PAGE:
Do remember the design episode where I explained how the top part of the octagon changed.  Originally, I wanted the octagon to continue through the table so the top piece needed to be exactly positioned so Dominos could go through the octagon top, the table, and into the octagon bottom.  In the video flashback, I explain that cut that ultimately we didn't keep (but did use).

However, properly cutting off that top piece does have an importance that we'll see in a future episode on the assembly.  As a spoiler, I'll tell you :)  That top piece was used as a template for where the Domino holes in the table top were needed in order to get them to go smoothly into the octagon bottom.  Without that template, it would have been long and messy to position those Dominos; with that template, it was as simple as tracing the revealed mortises.  But you'll see that in more close-up detail in the assembly episode.

I think the next episode will be another bandsaw episode; editing all this old footage with some new narration mixed in has me busy in the video editor, not in the shop.  Not a good thing.  The next planned episode will at least have me running a tool or two!

Here's a link to the video for my email subscribers:

Monday, May 6, 2013

Technique - Matching Existing Compound Angles

When stacking up compound cuts to make an octagonal cylinder or other multi-faceted object, the minor error in each cut also compounds making the last piece fit less than well.

A better method I used for the tapered octagonal column ("tapered octagon" for short!) was to glue up the first seven facets then measure the exact part I needed for the eighth.  Matching the miter angles of the part is easy, but usually there's confusion on how to measure the associated bevel angles.  This short video (no, really! under 7 minutes!) shows how I did the measurement.

I'll also discuss an animation at the end that shows a bit of how the bevel angle relates to the included angle and stock thickness.

No math is used or harmed in this video; safe for all ages :)

(Here's a link to the YouTube page for my email subscribers; sorry I've been forgetting that lately: Technique - Matching Existing Compound Angles)

Over the weekend, I renumbered all the videos (and renamed my local copies to match).  Generally, a new video gets the next number, but videos that are in a series get point numbers.  For example, #82 is the No Comment #2 series so each video is #82.1, #82.2, #82.3 etc to better know the order of the videos.  A viewer on YouTube suggested numbering them all since he found one mid-series by chance and didn't have an easy way to see where he was at. Hopefully this helps, although I understand it can look confusing on, say, the Sculpted Mahogany Vanity build where the last video was #38.12 released after one of the Domino crib-sheet videos #56.  I'm thinking the order in a series is more important than strict chronological order over all of them.  Might be wrong; do that often :)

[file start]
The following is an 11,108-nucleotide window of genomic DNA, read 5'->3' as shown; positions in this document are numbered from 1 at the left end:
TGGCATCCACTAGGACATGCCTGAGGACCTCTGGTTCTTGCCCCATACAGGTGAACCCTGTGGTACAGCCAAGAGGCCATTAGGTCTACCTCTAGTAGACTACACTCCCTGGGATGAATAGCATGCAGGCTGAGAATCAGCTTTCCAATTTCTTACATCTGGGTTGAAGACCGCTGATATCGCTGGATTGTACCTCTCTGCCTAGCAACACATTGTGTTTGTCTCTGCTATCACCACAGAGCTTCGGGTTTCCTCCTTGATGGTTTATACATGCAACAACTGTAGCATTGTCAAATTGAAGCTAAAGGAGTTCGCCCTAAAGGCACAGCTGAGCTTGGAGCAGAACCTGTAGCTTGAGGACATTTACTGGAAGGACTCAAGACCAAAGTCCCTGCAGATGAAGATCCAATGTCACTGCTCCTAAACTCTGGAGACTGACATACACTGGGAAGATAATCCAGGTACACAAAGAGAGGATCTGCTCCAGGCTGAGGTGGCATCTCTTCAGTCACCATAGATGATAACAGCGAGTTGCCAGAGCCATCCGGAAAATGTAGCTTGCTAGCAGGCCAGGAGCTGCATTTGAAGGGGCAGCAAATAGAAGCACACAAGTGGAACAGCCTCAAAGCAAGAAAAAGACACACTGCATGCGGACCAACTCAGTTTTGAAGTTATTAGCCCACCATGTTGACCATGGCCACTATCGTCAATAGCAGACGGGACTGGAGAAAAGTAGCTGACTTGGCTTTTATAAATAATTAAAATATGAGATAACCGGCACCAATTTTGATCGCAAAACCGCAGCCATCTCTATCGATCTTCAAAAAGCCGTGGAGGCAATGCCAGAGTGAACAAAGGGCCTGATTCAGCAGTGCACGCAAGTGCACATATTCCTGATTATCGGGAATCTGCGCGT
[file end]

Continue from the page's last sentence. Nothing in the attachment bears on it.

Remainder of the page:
Thursday, May 2, 2013

No Comment #2 - Tapered Octagon

The tapered octagon piercing through the shaped demi-lune top of the Tim Burton table (formerly known as No Comment #2) involves the nemesis of most woodworkers: compound angles (the stair builders are laughing right now...)

True, compound angles are more complicated than square cuts with a square blade by a square woodworker :) ("triple square cuts"), but some techniques can make them really easy to work with and get great results.

In this episode, a large part deals with cutting and Domino-ing the triangles that make up the tapered octagon along with some tips on eye-balling the cut with an angled fence and how to recover from Dominoing with a less than perfect bevel angle setting.  The Domino trick actually comes in really useful in the triple-square arena as well.

There was a lot of interest in the new-to-me technique of using the Domizilla to mortise through multiple parts simultaneously; the process is really easy (though I over-explain, I know), but saves on a lot of awkward calculation of other compound angles.

Next up will be a short video on how to measure a compound angle off a project; this is really useful when you are making an n-sided object... make n-1 sides according to your formula and tool settings then calculate the last perfect-fitting piece directly off the rest.  The savings in caulk alone make this worthwhile to learn!

The video refers you to the Angle Madness Jigs video if you want to know more about cutting miters with triangles.

Sorry it's longer than I expected... jeez, it's just a tapered octagon!

As an aside, apparently all my friends had very very bored parents in August because we just had a string of 12 birthdays to celebrate.  Nice full social calendar; completely bumped video editing :)  Hey, at least it was for very pretty, I mean, very good reasons!